Viltrox AF 33mm f/1.4 XF (Fujifilm) - Review / Test Report - Analysis
Lens Reviews - Fujifilm X


As mentioned, Viltrox lenses don't include a build-in correction profile thus you have to live with the raw optical performance. That is unless you take advantage of Viltrox's correction profile (downloadable from the website) which they made available for Photoshop/Lightroom so far

Surprisingly, the distortions produced by the 33mm f/1.4 XF are a little higher compared to the 23mm f/1.4 XF. At 0.6% the pincushion-type distortions aren't dramatic but they can be noticeable in critical scenes. The distortions are fully corrected when using the photoshop profile.


The vignetting characteristic of the Viltrox lens is roughly in line with other high-speed lenses. At f/1.4, there's a pronounced light falloff of 0.9EV (f-stops). However, keep in mind that this is still a far cry from what we can see on full format cameras where similar lenses can have a light falloff over 2EV (exposure values). As usual, stopping down to f/2 helps a lot but if you are holy about vignetting reduction you may prefer f/2.8 and beyond.

If you apply the Viltrox correction profile in Photoshop, the vignetting is basically fully compensated. In fact, it almost looks like that center is darker than the corner thereafter (Imatest probably doesn't show "negative" vignetting numbers here).

MTF (resolution)

The Viltrox AF 33mm f/1.4 XF has two souls when it comes to resolution. The center quality is perfectly fine at large-aperture settings but the outer image field is, unfortunately, soft. The contrast level is also somewhat reduced. The quality increases substantially at f/2.8 including a lift in contrast. The broader center is very good to excellent and the borders/corners make it to fair levels here. Stopping down further doesn't increase the center performance but the outer image field continues to improve till reaching a good to very good peak quality around the f/5.6 mark. Diffraction is having an impact at f/8 but it only affects the center whereas the border/corner quality is maintained. f/11 sees a global decrease in resolution due to diffraction but that's just physics.

The field curvature is marginal. The centering quality of the tested sample was Okay.

Please note that the MTF results are not directly comparable across the different systems!

Below is a simplified summary of the formal findings. The chart shows line widths per picture height (LW/PH) which can be taken as a measure for sharpness. If you want to know more about the MTF50 figures you may check out the corresponding Imatest Explanations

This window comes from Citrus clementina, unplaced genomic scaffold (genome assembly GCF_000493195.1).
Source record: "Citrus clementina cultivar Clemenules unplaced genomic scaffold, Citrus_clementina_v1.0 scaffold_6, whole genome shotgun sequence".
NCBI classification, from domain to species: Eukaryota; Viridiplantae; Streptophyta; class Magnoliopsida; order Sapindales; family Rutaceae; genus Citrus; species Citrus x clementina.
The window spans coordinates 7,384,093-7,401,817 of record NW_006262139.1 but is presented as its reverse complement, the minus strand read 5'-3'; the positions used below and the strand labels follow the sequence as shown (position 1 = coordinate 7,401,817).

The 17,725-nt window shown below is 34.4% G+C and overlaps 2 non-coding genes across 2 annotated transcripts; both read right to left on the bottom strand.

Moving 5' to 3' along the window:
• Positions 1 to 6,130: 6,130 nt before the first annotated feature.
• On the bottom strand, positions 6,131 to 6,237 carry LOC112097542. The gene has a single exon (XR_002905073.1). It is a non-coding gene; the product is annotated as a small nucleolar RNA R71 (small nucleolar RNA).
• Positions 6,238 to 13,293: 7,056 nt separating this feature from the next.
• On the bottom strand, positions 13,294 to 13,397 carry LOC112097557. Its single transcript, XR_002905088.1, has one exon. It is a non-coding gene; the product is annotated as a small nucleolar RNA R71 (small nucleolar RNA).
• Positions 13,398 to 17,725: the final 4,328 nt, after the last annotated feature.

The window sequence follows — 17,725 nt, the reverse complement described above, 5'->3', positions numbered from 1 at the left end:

Chromatic Aberrations (CAs)

Lateral CA (color shadows at the image borders) are well controlled with an average pixel width peaking at just over 1px mark at the image borders at f/1.4. The CAs decrease slightly when stopping down.


Sharpness etc. is one thing but if you invest in such a fast lens, you are usually more interested in shallow depth-of-field photography and the rendering of the bokeh - the out-of-focus blur. And the Viltrox lens is quite good at this.

Out-of-focus highlights are beautifully rendered ("feathered bokeh") in the image center with no outlining and a very smooth inner zone. A more edgy aperture shape is already visible at f/2 - if you look closely - and it's getting more obvious from f/2.8 onward.

The images below illustrate the deterioration of the out-of-focus highlights towards the image corners. The circular shape is kept across a quite broad image field but you can clearly spot the more ellipsoid shape in the corners. In the grand scheme of things, this is still better than average for such a fast lens though. The corner highlight shape improves quite a bit when taking shots at f/2.8 as you may notice below.

The general rendition in the focus transition zones is generally good with a few harder edge transitions in the image background (crop to the left below) whereas the foreground (to the right) smooth.

Bokeh Fringing (LoCA)

Bokeh fringing - also referred to as LoCAs - is a color fringing effect on the Z-axis. It shows up as purplish halos in front of the in-focus zone and greenish beyond. The effect is visible at f/1.4 and f/2 and starts fading at f/2.8 - this is a typical behavior for a non-APO lens.

Disclosure: When you click on links to various merchants on this site and make a purchase, this can result in this site earning a commission. Affiliate programs and affiliations include, but are not limited to, the eBay Partner Network and Google Adsense.